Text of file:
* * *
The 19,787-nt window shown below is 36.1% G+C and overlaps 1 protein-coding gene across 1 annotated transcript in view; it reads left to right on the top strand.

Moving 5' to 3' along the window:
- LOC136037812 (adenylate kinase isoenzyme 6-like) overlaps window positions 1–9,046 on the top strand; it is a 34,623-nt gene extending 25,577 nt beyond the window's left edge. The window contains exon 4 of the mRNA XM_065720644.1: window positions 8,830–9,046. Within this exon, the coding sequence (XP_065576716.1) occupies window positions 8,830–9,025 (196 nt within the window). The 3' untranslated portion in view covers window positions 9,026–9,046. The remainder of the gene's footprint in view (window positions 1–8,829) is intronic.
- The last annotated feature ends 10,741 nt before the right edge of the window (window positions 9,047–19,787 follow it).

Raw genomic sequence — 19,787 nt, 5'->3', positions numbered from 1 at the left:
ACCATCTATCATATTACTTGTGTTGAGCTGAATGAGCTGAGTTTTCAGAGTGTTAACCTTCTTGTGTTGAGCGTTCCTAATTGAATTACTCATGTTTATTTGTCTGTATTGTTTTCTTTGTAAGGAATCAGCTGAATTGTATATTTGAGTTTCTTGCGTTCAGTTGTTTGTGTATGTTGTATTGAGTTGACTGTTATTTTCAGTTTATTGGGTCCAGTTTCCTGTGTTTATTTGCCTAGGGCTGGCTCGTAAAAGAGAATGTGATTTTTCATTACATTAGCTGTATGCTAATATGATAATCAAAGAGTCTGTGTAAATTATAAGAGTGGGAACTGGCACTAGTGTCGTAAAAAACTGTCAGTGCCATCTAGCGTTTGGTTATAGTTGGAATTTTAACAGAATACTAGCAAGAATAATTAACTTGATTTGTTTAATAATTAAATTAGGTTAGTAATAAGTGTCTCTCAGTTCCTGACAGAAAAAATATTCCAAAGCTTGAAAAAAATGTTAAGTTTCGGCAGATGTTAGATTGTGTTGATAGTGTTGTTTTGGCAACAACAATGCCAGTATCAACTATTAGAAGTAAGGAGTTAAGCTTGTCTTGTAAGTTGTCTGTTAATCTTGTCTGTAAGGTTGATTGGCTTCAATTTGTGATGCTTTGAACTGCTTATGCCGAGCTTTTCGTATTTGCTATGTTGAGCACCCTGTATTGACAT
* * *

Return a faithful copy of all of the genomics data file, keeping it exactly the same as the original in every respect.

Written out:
The 19,787-nt window shown below is 36.1% G+C and overlaps 1 protein-coding gene across 1 annotated transcript in view; it reads left to right on the top strand.

Moving 5' to 3' along the window:
- LOC136037812 (adenylate kinase isoenzyme 6-like) overlaps window positions 1–9,046 on the top strand; it is a 34,623-nt gene extending 25,577 nt beyond the window's left edge. The window contains exon 4 of the mRNA XM_065720644.1: window positions 8,830–9,046. Within this exon, the coding sequence (XP_065576716.1) occupies window positions 8,830–9,025 (196 nt within the window). The 3' untranslated portion in view covers window positions 9,026–9,046. The remainder of the gene's footprint in view (window positions 1–8,829) is intronic.
- The last annotated feature ends 10,741 nt before the right edge of the window (window positions 9,047–19,787 follow it).

Raw genomic sequence — 19,787 nt, 5'->3', positions numbered from 1 at the left:
ACCATCTATCATATTACTTGTGTTGAGCTGAATGAGCTGAGTTTTCAGAGTGTTAACCTTCTTGTGTTGAGCGTTCCTAATTGAATTACTCATGTTTATTTGTCTGTATTGTTTTCTTTGTAAGGAATCAGCTGAATTGTATATTTGAGTTTCTTGCGTTCAGTTGTTTGTGTATGTTGTATTGAGTTGACTGTTATTTTCAGTTTATTGGGTCCAGTTTCCTGTGTTTATTTGCCTAGGGCTGGCTCGTAAAAGAGAATGTGATTTTTCATTACATTAGCTGTATGCTAATATGATAATCAAAGAGTCTGTGTAAATTATAAGAGTGGGAACTGGCACTAGTGTCGTAAAAAACTGTCAGTGCCATCTAGCGTTTGGTTATAGTTGGAATTTTAACAGAATACTAGCAAGAATAATTAACTTGATTTGTTTAATAATTAAATTAGGTTAGTAATAAGTGTCTCTCAGTTCCTGACAGAAAAAATATTCCAAAGCTTGAAAAAAATGTTAAGTTTCGGCAGATGTTAGATTGTGTTGATAGTGTTGTTTTGGCAACAACAATGCCAGTATCAACTATTAGAAGTAAGGAGTTAAGCTTGTCTTGTAAGTTGTCTGTTAATCTTGTCTGTAAGGTTGATTGGCTTCAATTTGTGATGCTTTGAACTGCTTATGCCGAGCTTTTCGTATTTGCTATGTTGAGCACCCTGTATTGACAT